February 24, 2015 Ghostpoet – Shedding Skin (Album Review)
Coventry, England native Ghostpoet has been roughing up the British music scene since releasing his first EP, The Sound of Strangers, back in 2010. Born Obaro Ejimiwe, the vocalist/electronic producer recorded the debut at night in his bedroom while working in a call center during the day, making him a working class hero, fulfilling his dreams through his music. Justifying his hard work, The EP was later featured in The Guardian’s “New Band of the Day” in June 2010. Calling himself a citizen of the world, the son of Nigerian and Dominican immigrants influences come from outside his life in London though. Continuously growing, his self-produced debut album, Peanut Butter Blues & Melancholy Jam (2011), put him in the Hip Hop corner, even garnering a nomination for the 2011 Mercury Prize for Album of the Year. His next release, Some Say I So I Say Light (2013), was eccentrically Electronica, broaching the issue of the River Thames with gloomy charm and comparing the polluted, slow moving water to the dull routine of everyday, the daily pressure to perform and the force of human consumption.
Now Ghostpoet returns with his newest album, Shedding Skin, set to be released on the March 3, 2015 via PIAS Recordings. This time, Ejimiwe tells stories of love and life as a stoic voyeur, even when he is involved. Again self-produced, Shedding Skin was recorded using a traditional live setup with Ghostpoet’s touring band – guitarist Joe Newman, bassist John Calvert and drummer John Blease – and has several guest vocalists, showing a brand new side of the singer. The album is a collection of genre-bending songs, breaking down the borders between Hip Hop and Electronica music. Some of the compositions sound as if David Lynch was hanging around inside the recording studio, bringing in his famously off kilter and unexpected ideas. The underlying current of the album sounds like it came straight from Twin Peaks, especially the title-track and “That Ring Down The Drain Kind Of Feeling.” The first single, and also the first video, a song titled “Off Peak Dreams,“ rolls along with a strong Jazz beat, which is a running theme for Shedding Skin. Ghostpoet alternates between ultra cool spoken word vocals and melodic mumbling in “X Marks The Spot,” with a distorted bass and a background singer who could be Laura Palmer herself, garnished with melancholy, wave guitar melodies that fans may have heard first from The Cure. “Be Right Back, Moving House” again delves into the Twin Peaks atmosphere with those nostalgic strings and dim tones. “Sorry My Love, It’s You Not Me” sounds confusing in the beginning but grows to be a very special and ironic adventure, with both spoken word verses and two female background singers in the chorus. “Better Not Butter,” and the baleful “The Pleasure In Pleather” break in darkly on the listener. The closing “Nothing In The Way” appears like a light full of hope with some wonderful string arrangements ringing in from the dusky abyss.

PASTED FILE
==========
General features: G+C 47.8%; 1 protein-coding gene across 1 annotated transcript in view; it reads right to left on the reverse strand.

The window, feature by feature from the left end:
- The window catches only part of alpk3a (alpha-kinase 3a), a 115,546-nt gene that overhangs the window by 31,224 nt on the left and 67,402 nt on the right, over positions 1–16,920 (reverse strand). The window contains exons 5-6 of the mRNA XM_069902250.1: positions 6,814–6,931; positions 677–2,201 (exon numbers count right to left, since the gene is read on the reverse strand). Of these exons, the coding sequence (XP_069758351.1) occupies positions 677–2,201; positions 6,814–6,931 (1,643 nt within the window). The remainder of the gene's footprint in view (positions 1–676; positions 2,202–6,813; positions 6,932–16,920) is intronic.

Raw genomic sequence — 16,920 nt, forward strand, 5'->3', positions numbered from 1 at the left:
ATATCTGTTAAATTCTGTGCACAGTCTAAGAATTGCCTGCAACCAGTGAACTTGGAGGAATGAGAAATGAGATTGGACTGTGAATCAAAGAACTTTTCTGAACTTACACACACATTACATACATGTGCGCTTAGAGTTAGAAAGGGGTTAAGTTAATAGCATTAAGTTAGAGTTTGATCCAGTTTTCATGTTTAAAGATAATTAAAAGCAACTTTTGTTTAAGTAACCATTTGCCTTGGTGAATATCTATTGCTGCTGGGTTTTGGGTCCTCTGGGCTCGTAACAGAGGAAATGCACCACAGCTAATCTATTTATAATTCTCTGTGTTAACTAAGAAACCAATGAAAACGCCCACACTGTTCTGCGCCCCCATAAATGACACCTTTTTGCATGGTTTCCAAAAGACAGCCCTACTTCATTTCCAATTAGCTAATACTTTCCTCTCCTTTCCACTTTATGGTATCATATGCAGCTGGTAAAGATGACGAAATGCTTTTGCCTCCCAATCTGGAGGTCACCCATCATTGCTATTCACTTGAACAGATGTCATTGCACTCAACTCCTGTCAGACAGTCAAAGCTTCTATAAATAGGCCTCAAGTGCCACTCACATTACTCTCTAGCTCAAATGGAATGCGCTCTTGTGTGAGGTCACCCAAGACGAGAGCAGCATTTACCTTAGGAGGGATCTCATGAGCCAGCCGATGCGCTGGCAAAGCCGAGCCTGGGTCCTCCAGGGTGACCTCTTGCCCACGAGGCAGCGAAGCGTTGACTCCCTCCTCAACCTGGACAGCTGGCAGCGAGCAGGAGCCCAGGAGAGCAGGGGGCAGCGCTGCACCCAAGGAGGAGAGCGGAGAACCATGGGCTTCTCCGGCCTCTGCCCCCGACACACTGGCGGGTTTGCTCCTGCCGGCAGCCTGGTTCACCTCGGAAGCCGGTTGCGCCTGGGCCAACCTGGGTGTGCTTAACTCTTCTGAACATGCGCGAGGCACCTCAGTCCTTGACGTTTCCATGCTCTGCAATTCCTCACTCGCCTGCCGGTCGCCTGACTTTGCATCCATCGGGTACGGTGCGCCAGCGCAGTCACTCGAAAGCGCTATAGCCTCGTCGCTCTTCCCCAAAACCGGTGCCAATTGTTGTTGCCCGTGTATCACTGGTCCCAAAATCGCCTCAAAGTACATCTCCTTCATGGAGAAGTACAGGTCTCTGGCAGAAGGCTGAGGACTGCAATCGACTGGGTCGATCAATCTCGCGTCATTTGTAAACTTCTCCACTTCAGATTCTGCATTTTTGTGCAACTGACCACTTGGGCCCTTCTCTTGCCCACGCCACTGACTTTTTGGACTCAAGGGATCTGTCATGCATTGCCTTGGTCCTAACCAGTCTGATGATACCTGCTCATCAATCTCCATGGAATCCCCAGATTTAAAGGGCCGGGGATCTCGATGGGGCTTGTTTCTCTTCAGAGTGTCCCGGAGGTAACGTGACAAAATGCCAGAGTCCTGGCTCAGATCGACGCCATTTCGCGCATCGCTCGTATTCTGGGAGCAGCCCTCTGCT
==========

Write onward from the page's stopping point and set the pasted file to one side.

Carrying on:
Shedding Skin is a pleasurable ride of sweet, calming music, filled with deep lyrics and relaxing tones. Ghostpoet’s album is like a good bottle of wine, with every glass bringing a new note of flavor. In the title track, Ejimiwe croons, “You think you know me, you never know me!“ reminding listeners that this album brings constant surprises, like a rough cut diamond exposing new facets with every spin on the player. Shedding Skin is recommended to all music lovers who want to explore something new and fresh and are ready to delve into previously uncharted waters. CrypticRock gives Shedding Skin 4.5 out of 5 stars.